In a previous post, we analyzed the trend of drawing down on credit facilities to enhance liquidity during the COVID-19 crisis. In a similar theme, many companies are also reconsidering their capital return programs.
We quantified the number of companies that have announced the suspension of ongoing share repurchase plans. To do this, we algorithmically scraped all EDGAR 8-K filings, from February 15th to March 27th, for announcements of share repurchase suspensions. Over this period, we found that 65 U.S. companies filed an 8-K announcing the suspension of their programs. However, we also found that some companies announced suspensions verbally or through press releases that were not also filed on an 8-K (e.g., McDonald’s and many of the large banks). When we add these announcements to the algorithmic results, we get a total of 81 U.S. companies.
To put this into perspective, these 81 companies repurchased ~$178bn¹ of stock during 2019.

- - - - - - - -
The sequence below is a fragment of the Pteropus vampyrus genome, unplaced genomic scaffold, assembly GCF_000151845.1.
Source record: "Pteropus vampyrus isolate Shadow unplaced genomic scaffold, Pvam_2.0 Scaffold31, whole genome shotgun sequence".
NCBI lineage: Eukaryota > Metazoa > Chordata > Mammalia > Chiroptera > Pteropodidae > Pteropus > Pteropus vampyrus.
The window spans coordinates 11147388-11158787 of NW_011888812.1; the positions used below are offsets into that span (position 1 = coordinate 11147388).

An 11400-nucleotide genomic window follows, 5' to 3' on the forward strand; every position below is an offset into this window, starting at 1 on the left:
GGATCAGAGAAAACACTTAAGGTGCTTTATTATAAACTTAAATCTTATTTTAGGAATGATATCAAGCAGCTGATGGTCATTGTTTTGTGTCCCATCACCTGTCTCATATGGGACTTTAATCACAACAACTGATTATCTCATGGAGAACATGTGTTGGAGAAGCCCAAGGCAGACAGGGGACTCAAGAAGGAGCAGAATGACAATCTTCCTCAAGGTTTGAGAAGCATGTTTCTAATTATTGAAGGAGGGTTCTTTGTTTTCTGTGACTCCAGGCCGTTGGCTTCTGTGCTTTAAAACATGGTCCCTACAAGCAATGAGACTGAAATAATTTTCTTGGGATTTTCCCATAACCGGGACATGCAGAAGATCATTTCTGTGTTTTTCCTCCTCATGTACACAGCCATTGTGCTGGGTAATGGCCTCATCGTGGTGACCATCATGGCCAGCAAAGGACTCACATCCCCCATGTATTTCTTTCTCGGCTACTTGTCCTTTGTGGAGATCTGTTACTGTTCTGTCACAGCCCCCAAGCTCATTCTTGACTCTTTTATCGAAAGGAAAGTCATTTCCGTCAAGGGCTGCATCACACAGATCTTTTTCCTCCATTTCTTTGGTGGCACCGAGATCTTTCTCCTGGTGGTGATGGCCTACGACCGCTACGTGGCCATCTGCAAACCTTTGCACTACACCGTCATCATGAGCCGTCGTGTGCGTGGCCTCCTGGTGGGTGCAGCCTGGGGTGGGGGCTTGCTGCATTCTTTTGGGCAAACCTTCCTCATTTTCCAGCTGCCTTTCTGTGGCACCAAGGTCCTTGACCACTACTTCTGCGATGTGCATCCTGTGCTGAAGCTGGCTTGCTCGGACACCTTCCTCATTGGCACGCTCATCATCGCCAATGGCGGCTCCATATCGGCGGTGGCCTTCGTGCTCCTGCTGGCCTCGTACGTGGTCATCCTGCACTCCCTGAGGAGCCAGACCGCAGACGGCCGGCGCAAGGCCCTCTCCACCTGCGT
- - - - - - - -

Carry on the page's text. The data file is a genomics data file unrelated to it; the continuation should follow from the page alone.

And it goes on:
The chart below shows the number of companies in each industry sector that have suspended its share repurchase program:
The high proportion of Financial Services and Consumer companies are to be expected; however, the data also shows Industrial companies are concerned about their excess capital positions as well.
The table below lists the 10 largest non-Financial Services suspensions, ranked by amount of stock repurchased in the previous fiscal year.
We will continue to monitor the capital return environment and provide updates.
¹ Source: Thomson Reuters for most recently completed fiscal year